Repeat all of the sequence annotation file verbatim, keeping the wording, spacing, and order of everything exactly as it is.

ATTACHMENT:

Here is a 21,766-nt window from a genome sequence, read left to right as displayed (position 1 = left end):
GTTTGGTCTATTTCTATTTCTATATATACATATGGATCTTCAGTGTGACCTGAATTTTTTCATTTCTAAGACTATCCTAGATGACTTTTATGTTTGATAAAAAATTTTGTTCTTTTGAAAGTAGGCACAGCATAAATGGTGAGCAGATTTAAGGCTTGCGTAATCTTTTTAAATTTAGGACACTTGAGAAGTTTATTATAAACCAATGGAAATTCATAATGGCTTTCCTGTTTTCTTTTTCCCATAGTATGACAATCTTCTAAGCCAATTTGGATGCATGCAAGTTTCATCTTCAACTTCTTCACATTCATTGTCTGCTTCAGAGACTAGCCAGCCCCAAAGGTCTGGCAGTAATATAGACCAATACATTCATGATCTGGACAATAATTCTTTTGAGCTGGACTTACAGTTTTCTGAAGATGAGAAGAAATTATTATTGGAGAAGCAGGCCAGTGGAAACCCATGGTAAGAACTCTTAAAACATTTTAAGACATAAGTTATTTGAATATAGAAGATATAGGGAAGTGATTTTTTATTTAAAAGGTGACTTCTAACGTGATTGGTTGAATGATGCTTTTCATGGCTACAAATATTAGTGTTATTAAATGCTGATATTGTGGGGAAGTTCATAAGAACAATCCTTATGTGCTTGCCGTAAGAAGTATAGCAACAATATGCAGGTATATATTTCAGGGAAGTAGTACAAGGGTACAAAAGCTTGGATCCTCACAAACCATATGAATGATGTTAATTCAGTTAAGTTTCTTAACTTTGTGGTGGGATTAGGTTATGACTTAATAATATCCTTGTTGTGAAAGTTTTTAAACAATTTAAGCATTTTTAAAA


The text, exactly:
Here is a 21,766-nt window from a genome sequence, read left to right as displayed (position 1 = left end):
GTTTGGTCTATTTCTATTTCTATATATACATATGGATCTTCAGTGTGACCTGAATTTTTTCATTTCTAAGACTATCCTAGATGACTTTTATGTTTGATAAAAAATTTTGTTCTTTTGAAAGTAGGCACAGCATAAATGGTGAGCAGATTTAAGGCTTGCGTAATCTTTTTAAATTTAGGACACTTGAGAAGTTTATTATAAACCAATGGAAATTCATAATGGCTTTCCTGTTTTCTTTTTCCCATAGTATGACAATCTTCTAAGCCAATTTGGATGCATGCAAGTTTCATCTTCAACTTCTTCACATTCATTGTCTGCTTCAGAGACTAGCCAGCCCCAAAGGTCTGGCAGTAATATAGACCAATACATTCATGATCTGGACAATAATTCTTTTGAGCTGGACTTACAGTTTTCTGAAGATGAGAAGAAATTATTATTGGAGAAGCAGGCCAGTGGAAACCCATGGTAAGAACTCTTAAAACATTTTAAGACATAAGTTATTTGAATATAGAAGATATAGGGAAGTGATTTTTTATTTAAAAGGTGACTTCTAACGTGATTGGTTGAATGATGCTTTTCATGGCTACAAATATTAGTGTTATTAAATGCTGATATTGTGGGGAAGTTCATAAGAACAATCCTTATGTGCTTGCCGTAAGAAGTATAGCAACAATATGCAGGTATATATTTCAGGGAAGTAGTACAAGGGTACAAAAGCTTGGATCCTCACAAACCATATGAATGATGTTAATTCAGTTAAGTTTCTTAACTTTGTGGTGGGATTAGGTTATGACTTAATAATATCCTTGTTGTGAAAGTTTTTAAACAATTTAAGCATTTTTAAAA